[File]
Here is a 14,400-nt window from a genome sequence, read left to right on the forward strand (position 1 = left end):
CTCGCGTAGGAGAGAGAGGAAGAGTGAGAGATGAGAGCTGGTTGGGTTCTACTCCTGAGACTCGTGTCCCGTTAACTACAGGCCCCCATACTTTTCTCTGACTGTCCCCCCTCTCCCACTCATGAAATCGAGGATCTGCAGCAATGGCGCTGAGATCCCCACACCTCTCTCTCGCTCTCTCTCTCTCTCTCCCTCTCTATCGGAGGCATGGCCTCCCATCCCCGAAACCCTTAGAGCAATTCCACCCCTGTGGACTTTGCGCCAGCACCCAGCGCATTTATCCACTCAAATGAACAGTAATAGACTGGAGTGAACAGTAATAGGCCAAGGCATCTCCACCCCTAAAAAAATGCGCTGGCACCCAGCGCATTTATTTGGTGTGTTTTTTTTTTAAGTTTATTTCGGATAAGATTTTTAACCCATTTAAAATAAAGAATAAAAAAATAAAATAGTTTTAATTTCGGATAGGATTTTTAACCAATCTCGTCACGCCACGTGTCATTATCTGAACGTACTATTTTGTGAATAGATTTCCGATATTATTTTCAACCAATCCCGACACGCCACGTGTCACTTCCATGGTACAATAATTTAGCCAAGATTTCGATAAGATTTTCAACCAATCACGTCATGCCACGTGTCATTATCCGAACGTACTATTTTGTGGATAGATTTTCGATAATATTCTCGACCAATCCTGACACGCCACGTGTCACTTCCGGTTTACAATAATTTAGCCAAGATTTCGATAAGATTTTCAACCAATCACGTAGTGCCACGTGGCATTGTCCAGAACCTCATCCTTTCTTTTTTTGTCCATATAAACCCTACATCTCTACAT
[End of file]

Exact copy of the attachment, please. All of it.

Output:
Here is a 14,400-nt window from a genome sequence, read left to right on the forward strand (position 1 = left end):
CTCGCGTAGGAGAGAGAGGAAGAGTGAGAGATGAGAGCTGGTTGGGTTCTACTCCTGAGACTCGTGTCCCGTTAACTACAGGCCCCCATACTTTTCTCTGACTGTCCCCCCTCTCCCACTCATGAAATCGAGGATCTGCAGCAATGGCGCTGAGATCCCCACACCTCTCTCTCGCTCTCTCTCTCTCTCTCCCTCTCTATCGGAGGCATGGCCTCCCATCCCCGAAACCCTTAGAGCAATTCCACCCCTGTGGACTTTGCGCCAGCACCCAGCGCATTTATCCACTCAAATGAACAGTAATAGACTGGAGTGAACAGTAATAGGCCAAGGCATCTCCACCCCTAAAAAAATGCGCTGGCACCCAGCGCATTTATTTGGTGTGTTTTTTTTTTAAGTTTATTTCGGATAAGATTTTTAACCCATTTAAAATAAAGAATAAAAAAATAAAATAGTTTTAATTTCGGATAGGATTTTTAACCAATCTCGTCACGCCACGTGTCATTATCTGAACGTACTATTTTGTGAATAGATTTCCGATATTATTTTCAACCAATCCCGACACGCCACGTGTCACTTCCATGGTACAATAATTTAGCCAAGATTTCGATAAGATTTTCAACCAATCACGTCATGCCACGTGTCATTATCCGAACGTACTATTTTGTGGATAGATTTTCGATAATATTCTCGACCAATCCTGACACGCCACGTGTCACTTCCGGTTTACAATAATTTAGCCAAGATTTCGATAAGATTTTCAACCAATCACGTAGTGCCACGTGGCATTGTCCAGAACCTCATCCTTTCTTTTTTTGTCCATATAAACCCTACATCTCTACAT